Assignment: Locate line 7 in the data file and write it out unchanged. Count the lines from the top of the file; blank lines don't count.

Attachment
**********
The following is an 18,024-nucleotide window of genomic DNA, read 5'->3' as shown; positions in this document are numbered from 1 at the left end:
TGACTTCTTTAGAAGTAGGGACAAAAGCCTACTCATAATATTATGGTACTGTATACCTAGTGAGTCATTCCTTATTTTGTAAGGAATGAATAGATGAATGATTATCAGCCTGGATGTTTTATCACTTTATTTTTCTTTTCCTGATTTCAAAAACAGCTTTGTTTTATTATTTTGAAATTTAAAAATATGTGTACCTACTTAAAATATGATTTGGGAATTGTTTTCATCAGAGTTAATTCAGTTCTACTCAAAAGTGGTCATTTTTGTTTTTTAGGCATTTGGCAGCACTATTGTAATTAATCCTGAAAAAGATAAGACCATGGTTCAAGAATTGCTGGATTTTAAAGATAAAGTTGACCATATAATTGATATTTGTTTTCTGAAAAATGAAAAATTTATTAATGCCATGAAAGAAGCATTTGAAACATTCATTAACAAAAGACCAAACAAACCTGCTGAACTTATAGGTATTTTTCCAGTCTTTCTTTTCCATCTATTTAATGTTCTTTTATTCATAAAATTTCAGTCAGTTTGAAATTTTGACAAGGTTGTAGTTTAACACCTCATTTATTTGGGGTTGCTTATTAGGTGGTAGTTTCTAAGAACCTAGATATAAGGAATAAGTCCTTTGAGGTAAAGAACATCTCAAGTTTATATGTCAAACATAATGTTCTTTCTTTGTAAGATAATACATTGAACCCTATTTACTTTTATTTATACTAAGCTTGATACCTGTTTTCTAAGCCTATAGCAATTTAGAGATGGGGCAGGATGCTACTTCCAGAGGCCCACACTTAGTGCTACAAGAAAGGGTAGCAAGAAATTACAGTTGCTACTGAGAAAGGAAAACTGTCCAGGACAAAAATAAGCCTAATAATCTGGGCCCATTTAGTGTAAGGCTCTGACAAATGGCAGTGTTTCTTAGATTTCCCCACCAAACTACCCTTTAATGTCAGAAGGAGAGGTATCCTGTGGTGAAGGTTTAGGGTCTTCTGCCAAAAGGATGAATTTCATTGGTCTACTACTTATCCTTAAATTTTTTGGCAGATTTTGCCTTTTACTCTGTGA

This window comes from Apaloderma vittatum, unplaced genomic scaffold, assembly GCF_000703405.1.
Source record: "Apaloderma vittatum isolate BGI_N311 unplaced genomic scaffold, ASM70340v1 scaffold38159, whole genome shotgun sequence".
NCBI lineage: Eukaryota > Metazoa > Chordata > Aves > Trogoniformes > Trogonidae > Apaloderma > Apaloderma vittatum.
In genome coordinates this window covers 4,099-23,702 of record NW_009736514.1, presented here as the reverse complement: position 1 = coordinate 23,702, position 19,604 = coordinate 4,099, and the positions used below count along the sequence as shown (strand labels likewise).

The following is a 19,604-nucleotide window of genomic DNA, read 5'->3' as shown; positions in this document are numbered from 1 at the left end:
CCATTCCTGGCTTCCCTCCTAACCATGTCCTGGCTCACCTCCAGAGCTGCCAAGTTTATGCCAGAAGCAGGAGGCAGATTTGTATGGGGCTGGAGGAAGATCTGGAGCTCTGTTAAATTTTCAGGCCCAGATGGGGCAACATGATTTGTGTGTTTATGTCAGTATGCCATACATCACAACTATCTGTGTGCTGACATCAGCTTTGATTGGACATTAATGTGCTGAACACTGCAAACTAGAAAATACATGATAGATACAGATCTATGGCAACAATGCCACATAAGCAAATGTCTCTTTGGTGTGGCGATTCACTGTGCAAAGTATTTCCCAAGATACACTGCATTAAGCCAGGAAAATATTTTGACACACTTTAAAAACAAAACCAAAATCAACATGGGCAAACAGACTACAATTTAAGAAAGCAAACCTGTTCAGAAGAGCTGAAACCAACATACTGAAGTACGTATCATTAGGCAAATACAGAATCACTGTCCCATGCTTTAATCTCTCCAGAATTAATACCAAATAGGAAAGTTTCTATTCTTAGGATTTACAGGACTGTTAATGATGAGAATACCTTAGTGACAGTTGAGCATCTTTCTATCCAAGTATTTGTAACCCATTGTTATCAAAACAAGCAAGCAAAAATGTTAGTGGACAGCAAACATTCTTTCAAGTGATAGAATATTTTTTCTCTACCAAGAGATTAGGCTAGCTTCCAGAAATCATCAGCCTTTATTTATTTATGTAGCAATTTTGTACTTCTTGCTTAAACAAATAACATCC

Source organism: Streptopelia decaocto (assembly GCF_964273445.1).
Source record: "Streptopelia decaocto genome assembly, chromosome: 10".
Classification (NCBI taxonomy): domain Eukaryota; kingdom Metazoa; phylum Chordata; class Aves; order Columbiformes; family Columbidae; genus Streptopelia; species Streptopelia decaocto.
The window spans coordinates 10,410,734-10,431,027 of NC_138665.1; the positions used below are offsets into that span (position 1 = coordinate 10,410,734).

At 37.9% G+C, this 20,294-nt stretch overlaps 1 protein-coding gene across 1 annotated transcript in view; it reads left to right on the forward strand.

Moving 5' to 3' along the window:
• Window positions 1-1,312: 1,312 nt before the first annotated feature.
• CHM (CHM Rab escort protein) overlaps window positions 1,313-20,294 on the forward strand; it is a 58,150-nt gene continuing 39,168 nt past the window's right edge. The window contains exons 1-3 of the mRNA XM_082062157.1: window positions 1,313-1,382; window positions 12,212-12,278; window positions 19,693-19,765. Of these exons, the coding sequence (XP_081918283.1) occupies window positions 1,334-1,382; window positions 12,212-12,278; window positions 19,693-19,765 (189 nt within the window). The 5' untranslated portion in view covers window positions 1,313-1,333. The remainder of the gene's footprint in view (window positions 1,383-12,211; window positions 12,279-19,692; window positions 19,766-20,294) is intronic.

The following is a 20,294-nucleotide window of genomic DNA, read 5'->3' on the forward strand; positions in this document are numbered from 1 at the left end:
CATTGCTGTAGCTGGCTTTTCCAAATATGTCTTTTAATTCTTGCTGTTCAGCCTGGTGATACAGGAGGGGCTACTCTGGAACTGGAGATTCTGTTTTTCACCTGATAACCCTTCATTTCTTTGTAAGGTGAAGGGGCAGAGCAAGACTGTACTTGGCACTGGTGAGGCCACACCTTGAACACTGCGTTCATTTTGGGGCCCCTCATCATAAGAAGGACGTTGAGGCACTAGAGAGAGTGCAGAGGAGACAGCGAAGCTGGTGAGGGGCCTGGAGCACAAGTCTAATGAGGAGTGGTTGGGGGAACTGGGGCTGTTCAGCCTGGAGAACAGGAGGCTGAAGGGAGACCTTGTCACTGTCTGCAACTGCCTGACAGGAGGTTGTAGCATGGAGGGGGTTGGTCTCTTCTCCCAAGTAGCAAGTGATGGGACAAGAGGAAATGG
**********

The following is a 19,604-nucleotide window of genomic DNA, read 5'->3' as shown; positions in this document are numbered from 1 at the left end: